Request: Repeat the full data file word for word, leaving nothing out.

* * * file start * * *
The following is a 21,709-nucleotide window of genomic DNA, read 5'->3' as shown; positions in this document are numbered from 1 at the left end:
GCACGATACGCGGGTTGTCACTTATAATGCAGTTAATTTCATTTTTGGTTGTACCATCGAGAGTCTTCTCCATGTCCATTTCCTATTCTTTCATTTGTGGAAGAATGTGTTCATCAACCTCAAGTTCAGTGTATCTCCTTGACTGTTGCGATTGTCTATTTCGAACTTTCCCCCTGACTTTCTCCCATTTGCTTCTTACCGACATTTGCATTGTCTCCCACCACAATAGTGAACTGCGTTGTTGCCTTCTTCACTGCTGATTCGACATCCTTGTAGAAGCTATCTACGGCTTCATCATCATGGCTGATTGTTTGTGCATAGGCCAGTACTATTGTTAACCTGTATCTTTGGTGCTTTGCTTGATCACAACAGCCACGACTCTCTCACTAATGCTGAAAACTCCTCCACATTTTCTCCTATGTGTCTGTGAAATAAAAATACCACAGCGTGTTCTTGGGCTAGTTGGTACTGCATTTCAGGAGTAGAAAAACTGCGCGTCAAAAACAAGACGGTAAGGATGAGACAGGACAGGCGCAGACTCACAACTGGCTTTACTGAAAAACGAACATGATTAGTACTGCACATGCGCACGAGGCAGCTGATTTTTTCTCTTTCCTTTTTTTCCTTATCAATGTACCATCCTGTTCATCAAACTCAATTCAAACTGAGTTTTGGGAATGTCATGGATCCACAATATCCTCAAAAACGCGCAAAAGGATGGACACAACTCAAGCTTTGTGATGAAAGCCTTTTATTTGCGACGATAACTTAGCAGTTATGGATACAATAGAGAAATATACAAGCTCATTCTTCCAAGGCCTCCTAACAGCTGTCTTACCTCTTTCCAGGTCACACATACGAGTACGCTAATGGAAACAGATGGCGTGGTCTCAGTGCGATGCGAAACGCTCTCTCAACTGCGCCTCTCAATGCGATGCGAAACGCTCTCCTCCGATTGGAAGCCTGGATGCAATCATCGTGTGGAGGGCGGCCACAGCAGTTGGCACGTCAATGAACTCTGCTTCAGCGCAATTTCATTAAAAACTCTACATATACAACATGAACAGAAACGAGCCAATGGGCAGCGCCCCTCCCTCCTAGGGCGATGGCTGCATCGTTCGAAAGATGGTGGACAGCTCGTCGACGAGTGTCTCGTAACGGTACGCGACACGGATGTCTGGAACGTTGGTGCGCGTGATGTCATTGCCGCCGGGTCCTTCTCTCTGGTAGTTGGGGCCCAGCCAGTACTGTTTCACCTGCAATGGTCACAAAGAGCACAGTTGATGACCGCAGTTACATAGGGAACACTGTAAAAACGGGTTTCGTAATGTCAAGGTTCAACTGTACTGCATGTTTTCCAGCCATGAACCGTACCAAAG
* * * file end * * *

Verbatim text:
The following is a 21,709-nucleotide window of genomic DNA, read 5'->3' as shown; positions in this document are numbered from 1 at the left end:
GCACGATACGCGGGTTGTCACTTATAATGCAGTTAATTTCATTTTTGGTTGTACCATCGAGAGTCTTCTCCATGTCCATTTCCTATTCTTTCATTTGTGGAAGAATGTGTTCATCAACCTCAAGTTCAGTGTATCTCCTTGACTGTTGCGATTGTCTATTTCGAACTTTCCCCCTGACTTTCTCCCATTTGCTTCTTACCGACATTTGCATTGTCTCCCACCACAATAGTGAACTGCGTTGTTGCCTTCTTCACTGCTGATTCGACATCCTTGTAGAAGCTATCTACGGCTTCATCATCATGGCTGATTGTTTGTGCATAGGCCAGTACTATTGTTAACCTGTATCTTTGGTGCTTTGCTTGATCACAACAGCCACGACTCTCTCACTAATGCTGAAAACTCCTCCACATTTTCTCCTATGTGTCTGTGAAATAAAAATACCACAGCGTGTTCTTGGGCTAGTTGGTACTGCATTTCAGGAGTAGAAAAACTGCGCGTCAAAAACAAGACGGTAAGGATGAGACAGGACAGGCGCAGACTCACAACTGGCTTTACTGAAAAACGAACATGATTAGTACTGCACATGCGCACGAGGCAGCTGATTTTTTCTCTTTCCTTTTTTTCCTTATCAATGTACCATCCTGTTCATCAAACTCAATTCAAACTGAGTTTTGGGAATGTCATGGATCCACAATATCCTCAAAAACGCGCAAAAGGATGGACACAACTCAAGCTTTGTGATGAAAGCCTTTTATTTGCGACGATAACTTAGCAGTTATGGATACAATAGAGAAATATACAAGCTCATTCTTCCAAGGCCTCCTAACAGCTGTCTTACCTCTTTCCAGGTCACACATACGAGTACGCTAATGGAAACAGATGGCGTGGTCTCAGTGCGATGCGAAACGCTCTCTCAACTGCGCCTCTCAATGCGATGCGAAACGCTCTCCTCCGATTGGAAGCCTGGATGCAATCATCGTGTGGAGGGCGGCCACAGCAGTTGGCACGTCAATGAACTCTGCTTCAGCGCAATTTCATTAAAAACTCTACATATACAACATGAACAGAAACGAGCCAATGGGCAGCGCCCCTCCCTCCTAGGGCGATGGCTGCATCGTTCGAAAGATGGTGGACAGCTCGTCGACGAGTGTCTCGTAACGGTACGCGACACGGATGTCTGGAACGTTGGTGCGCGTGATGTCATTGCCGCCGGGTCCTTCTCTCTGGTAGTTGGGGCCCAGCCAGTACTGTTTCACCTGCAATGGTCACAAAGAGCACAGTTGATGACCGCAGTTACATAGGGAACACTGTAAAAACGGGTTTCGTAATGTCAAGGTTCAACTGTACTGCATGTTTTCCAGCCATGAACCGTACCAAAG